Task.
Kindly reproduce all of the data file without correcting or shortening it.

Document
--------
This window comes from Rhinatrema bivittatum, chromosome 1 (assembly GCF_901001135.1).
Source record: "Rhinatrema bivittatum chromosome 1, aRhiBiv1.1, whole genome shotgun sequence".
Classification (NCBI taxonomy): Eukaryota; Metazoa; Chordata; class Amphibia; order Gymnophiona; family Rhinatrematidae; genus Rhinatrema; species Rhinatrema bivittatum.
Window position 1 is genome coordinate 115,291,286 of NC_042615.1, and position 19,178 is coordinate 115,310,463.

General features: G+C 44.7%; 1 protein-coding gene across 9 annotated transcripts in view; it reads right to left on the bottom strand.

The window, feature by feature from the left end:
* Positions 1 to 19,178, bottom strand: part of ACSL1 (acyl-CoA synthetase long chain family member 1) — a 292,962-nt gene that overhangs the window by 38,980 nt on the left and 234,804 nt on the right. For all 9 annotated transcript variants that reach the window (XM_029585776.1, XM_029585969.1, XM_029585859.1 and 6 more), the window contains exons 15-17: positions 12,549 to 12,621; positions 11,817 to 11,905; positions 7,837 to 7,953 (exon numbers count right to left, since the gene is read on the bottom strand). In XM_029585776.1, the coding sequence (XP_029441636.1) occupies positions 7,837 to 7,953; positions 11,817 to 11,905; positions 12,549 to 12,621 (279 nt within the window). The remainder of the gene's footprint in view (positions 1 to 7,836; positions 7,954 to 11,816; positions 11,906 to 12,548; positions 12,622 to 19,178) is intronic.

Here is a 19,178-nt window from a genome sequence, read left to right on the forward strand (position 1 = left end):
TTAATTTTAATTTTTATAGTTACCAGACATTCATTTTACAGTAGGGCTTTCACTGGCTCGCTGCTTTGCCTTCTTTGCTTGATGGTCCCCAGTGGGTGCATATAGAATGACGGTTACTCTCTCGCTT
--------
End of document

This window comes from Rhinatrema bivittatum, chromosome 1 (assembly GCF_901001135.1).
Source record: "Rhinatrema bivittatum chromosome 1, aRhiBiv1.1, whole genome shotgun sequence".
Classification (NCBI taxonomy): Eukaryota; Metazoa; Chordata; class Amphibia; order Gymnophiona; family Rhinatrematidae; genus Rhinatrema; species Rhinatrema bivittatum.
Window position 1 is genome coordinate 115,291,286 of NC_042615.1, and position 19,178 is coordinate 115,310,463.

General features: G+C 44.7%; 1 protein-coding gene across 9 annotated transcripts in view; it reads right to left on the bottom strand.

The window, feature by feature from the left end:
* Positions 1 to 19,178, bottom strand: part of ACSL1 (acyl-CoA synthetase long chain family member 1) — a 292,962-nt gene that overhangs the window by 38,980 nt on the left and 234,804 nt on the right. For all 9 annotated transcript variants that reach the window (XM_029585776.1, XM_029585969.1, XM_029585859.1 and 6 more), the window contains exons 15-17: positions 12,549 to 12,621; positions 11,817 to 11,905; positions 7,837 to 7,953 (exon numbers count right to left, since the gene is read on the bottom strand). In XM_029585776.1, the coding sequence (XP_029441636.1) occupies positions 7,837 to 7,953; positions 11,817 to 11,905; positions 12,549 to 12,621 (279 nt within the window). The remainder of the gene's footprint in view (positions 1 to 7,836; positions 7,954 to 11,816; positions 11,906 to 12,548; positions 12,622 to 19,178) is intronic.

Here is a 19,178-nt window from a genome sequence, read left to right on the forward strand (position 1 = left end):
TTAATTTTAATTTTTATAGTTACCAGACATTCATTTTACAGTAGGGCTTTCACTGGCTCGCTGCTTTGCCTTCTTTGCTTGATGGTCCCCAGTGGGTGCATATAGAATGACGGTTACTCTCTCGCTT